Nothing reduces a business's cash flow like unpaid bills. Particularly in a small business, tracking down the guilty parties is both a financial and physical drain.
To recover owed money, many businesses turn to collection agencies. These organizations specialize in collecting payment from overdue accounts.
Most firms bring in collection agencies for debt that is about eight months old, although a few bring in agencies after only three months.
This guide is designed to give you the facts you need to hire a collection agency for your business. The various sections are listed in the box above. You can choose to read this guide from beginning to end, or jump directly to a section of interest.
How Agencies Work
Collection agencies can attempt to collect on bad debts in two ways:
By mail and phone
For larger debts, they will typically send letters and make phone calls to the delinquent account.
By mail only
Smaller debts may not justify the cost of phone calls, limiting the collection agency to simply sending threatening letters.
Choosing a Service
Choosing a collection service is tricky, since it's hard to predict a firm's success with delinquent accounts ahead of time. A few areas to investigate when choosing a collection service:
Method of collection
You should examine the letters that will be used and judge whether they will be effective with your customer base. Also ask about the training that telephone collectors receive to ensure they understand the Fair Debt Collection Practices Act.
This 1977 act requires that debt collectors treat debtors fairly by prohibiting certain methods of debt collection.
How the service will work with you
Be sure to find out:
- how information about delinquent accounts will be transferred to the agency.
- when collected funds will be forwarded.
- what reports are provided detailing the collection progress and success rates.
- how you can stop collections if you receive payment or credit an account.
How they handle skiptracing
This is particularly important when collecting from individuals. Skiptracing refers to how the firm finds debtors who have disappeared and can no longer be directly contacted. Agencies should have access to online search capabilities and telephone databases to help locate these debtors.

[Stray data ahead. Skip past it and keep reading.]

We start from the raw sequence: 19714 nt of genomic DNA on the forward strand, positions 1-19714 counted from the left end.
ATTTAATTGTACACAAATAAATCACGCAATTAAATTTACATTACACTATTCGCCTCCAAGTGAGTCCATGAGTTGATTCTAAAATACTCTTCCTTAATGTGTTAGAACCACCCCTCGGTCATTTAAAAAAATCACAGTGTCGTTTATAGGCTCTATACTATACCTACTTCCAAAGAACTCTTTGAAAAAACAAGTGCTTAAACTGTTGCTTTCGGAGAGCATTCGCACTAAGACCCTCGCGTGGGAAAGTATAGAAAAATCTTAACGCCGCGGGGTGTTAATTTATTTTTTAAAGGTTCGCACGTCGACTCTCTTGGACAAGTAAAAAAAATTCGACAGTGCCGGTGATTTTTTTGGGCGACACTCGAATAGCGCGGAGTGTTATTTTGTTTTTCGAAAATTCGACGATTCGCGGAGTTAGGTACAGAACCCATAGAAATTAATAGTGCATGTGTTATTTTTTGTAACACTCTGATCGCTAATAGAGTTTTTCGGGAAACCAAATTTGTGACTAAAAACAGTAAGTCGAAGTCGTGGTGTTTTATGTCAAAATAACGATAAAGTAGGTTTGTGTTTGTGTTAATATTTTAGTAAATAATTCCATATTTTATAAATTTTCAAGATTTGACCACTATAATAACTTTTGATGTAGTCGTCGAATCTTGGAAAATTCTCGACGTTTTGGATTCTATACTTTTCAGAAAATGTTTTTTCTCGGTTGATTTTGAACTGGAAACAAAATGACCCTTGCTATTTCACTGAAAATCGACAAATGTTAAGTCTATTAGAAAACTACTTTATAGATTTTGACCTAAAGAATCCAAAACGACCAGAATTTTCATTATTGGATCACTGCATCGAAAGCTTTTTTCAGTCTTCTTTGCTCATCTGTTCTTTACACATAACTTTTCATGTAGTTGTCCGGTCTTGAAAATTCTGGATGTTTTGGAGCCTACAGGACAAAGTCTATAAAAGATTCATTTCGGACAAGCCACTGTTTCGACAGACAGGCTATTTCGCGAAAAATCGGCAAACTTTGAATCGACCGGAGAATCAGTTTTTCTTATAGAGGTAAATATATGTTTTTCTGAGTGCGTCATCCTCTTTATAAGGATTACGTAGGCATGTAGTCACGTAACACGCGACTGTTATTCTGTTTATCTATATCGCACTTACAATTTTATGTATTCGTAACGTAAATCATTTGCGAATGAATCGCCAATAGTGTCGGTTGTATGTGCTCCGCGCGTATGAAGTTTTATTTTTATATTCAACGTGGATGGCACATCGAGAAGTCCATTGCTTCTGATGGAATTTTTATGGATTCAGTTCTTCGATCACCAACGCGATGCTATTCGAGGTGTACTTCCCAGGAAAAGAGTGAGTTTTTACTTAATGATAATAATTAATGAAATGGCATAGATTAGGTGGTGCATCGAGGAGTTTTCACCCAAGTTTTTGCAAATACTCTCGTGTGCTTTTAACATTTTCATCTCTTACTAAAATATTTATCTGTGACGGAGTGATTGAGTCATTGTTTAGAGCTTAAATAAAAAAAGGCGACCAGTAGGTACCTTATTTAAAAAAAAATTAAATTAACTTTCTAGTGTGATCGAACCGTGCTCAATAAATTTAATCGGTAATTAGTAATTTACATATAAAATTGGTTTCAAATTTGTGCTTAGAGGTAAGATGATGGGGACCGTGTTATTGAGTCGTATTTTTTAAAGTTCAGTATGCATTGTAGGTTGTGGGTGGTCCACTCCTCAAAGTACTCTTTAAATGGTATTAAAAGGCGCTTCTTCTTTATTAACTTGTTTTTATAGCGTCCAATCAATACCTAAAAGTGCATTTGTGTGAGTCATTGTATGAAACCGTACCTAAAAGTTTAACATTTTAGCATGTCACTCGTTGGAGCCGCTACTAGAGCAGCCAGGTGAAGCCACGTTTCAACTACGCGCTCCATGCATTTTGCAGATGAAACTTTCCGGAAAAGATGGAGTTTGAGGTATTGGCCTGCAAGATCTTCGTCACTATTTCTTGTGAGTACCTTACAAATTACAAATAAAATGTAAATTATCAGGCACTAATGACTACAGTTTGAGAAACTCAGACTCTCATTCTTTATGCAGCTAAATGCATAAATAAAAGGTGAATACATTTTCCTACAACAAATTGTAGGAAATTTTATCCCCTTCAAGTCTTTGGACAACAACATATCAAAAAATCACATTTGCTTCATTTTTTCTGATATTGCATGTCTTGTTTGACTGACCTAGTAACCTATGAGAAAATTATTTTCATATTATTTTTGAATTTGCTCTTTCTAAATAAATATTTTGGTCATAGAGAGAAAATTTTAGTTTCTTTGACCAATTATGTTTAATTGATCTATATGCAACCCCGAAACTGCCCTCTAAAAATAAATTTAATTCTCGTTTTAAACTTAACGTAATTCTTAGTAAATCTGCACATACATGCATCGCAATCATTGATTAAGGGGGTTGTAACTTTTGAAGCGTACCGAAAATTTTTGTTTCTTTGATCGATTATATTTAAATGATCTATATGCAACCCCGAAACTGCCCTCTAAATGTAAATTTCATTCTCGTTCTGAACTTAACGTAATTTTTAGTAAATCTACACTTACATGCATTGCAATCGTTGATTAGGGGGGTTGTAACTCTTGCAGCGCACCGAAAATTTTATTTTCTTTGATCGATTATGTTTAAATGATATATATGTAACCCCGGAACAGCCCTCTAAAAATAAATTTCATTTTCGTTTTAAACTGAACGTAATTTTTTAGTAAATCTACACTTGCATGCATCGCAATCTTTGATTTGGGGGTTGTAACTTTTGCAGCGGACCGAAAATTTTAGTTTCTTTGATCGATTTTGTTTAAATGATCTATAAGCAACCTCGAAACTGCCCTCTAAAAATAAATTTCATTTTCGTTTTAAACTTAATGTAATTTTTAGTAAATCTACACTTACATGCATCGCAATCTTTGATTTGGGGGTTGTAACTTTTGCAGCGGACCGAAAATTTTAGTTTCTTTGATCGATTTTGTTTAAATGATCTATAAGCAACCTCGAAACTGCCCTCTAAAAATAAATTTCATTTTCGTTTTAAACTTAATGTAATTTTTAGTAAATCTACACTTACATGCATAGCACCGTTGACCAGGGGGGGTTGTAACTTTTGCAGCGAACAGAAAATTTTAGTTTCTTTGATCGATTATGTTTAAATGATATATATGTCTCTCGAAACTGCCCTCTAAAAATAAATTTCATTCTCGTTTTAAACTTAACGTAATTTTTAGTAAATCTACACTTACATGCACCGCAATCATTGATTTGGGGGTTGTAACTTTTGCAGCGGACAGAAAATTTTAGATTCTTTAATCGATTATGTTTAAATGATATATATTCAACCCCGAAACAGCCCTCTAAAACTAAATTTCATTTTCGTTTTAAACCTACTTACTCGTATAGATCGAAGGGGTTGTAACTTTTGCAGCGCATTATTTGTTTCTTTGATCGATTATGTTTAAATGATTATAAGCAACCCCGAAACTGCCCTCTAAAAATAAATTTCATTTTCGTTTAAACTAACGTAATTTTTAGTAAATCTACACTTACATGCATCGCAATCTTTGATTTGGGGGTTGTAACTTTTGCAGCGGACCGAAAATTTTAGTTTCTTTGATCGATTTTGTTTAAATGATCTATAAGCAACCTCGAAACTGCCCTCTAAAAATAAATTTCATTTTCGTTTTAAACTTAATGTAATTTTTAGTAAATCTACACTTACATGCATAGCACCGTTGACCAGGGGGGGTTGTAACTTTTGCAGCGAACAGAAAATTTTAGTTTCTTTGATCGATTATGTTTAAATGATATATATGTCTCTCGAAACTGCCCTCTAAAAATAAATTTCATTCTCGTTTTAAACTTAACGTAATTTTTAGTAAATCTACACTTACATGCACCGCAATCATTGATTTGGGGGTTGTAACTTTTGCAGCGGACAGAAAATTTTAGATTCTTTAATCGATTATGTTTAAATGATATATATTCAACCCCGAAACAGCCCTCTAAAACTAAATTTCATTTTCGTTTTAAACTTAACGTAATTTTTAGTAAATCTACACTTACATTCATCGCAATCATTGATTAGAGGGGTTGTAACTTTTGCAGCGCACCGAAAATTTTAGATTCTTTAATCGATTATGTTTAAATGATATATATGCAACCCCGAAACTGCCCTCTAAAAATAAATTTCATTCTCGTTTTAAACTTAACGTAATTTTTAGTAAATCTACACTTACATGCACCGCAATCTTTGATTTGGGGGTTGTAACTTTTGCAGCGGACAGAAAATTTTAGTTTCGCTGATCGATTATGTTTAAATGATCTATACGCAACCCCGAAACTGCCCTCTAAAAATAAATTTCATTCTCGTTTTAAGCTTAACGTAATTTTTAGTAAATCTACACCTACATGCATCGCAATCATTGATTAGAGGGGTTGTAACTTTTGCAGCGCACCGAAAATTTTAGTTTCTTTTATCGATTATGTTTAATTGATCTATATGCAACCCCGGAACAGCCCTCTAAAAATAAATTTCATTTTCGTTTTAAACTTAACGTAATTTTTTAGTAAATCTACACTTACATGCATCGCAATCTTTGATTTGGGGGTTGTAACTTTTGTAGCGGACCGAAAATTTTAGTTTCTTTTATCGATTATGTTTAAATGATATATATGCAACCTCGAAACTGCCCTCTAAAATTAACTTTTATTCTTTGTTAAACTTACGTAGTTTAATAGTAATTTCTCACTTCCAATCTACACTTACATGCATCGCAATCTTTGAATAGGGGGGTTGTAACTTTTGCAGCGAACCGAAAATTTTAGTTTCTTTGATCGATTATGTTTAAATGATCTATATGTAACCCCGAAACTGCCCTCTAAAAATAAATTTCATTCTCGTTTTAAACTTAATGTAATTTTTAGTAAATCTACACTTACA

Reputation of the firm
Make sure to check references, particularly from clients that are in a similar business. Also find out whether the firm complies with state licensing or bonding laws.
Before Hiring an Agency
There are several actions you can take to reduce the amount owed to you before resorting to an agency.
Be careful when offering credit
Carefully check credit references of each new account and don't extend more credit than the firm can handle.
Explain transaction terms thoroughly
When extending credit, make sure that accounts know when you expect payment, and clearly detail any credits or penalties for early or late payment.
Follow up overdue accounts
Do not expect customers to police themselves; instead, make sure to promptly send statements and reminders of payment due dates.
Institute a series of overdue notice
You should schedule regular written and oral reminders before even considering a collection agency. This will not only help save money, but will also avoid the ill will that can be generated when using a third party to collect the funds.
Set an absolute due date and stick to it
As a final step, set an absolute due date before the account is turned over to a collection agency. Do not extend this date, but do give the debtor warning of this final payment date.
Debt collection is usually done on a contingency basis. This means that the agency keeps a percentage of money that is collected from a debtor. Depending on the size of the business, commissions can range from 10% to 50% of the recovered amount. Other agencies require an upfront fee and then take a lower percentage of the recovered amount.
The advantage of contingency billing is that you do not pay for uncollected debts. However, some agencies will not offer contingency services for small debts. In these cases, you will typically pay a fixed fee for a series of letters or calls.
When assigning a third party to collect an overdue account, provide them with all the information you have about the debtor, including an itemized breakdown of all contacts between your organization and the debtor's business or home.
Make sure the agency you choose is licensed
Some states require collection agencies to be licensed in their state before they can pursue debtors. Contact the American Collectors Association (612/926-6547) or a particular state's collection agency administrator for specific details on state requirements.
Get more than the P.O. box
To increase the agency's chances of tracking down an individual or business, always ask for the customer's physical address (even if you are sending the materials to a Post Office box), phone number and social security number. It can also help to work with a credit reporting agency. All of this information will be helpful in tracking down individuals even if they have closed their P.O. box or changed their address and phone number.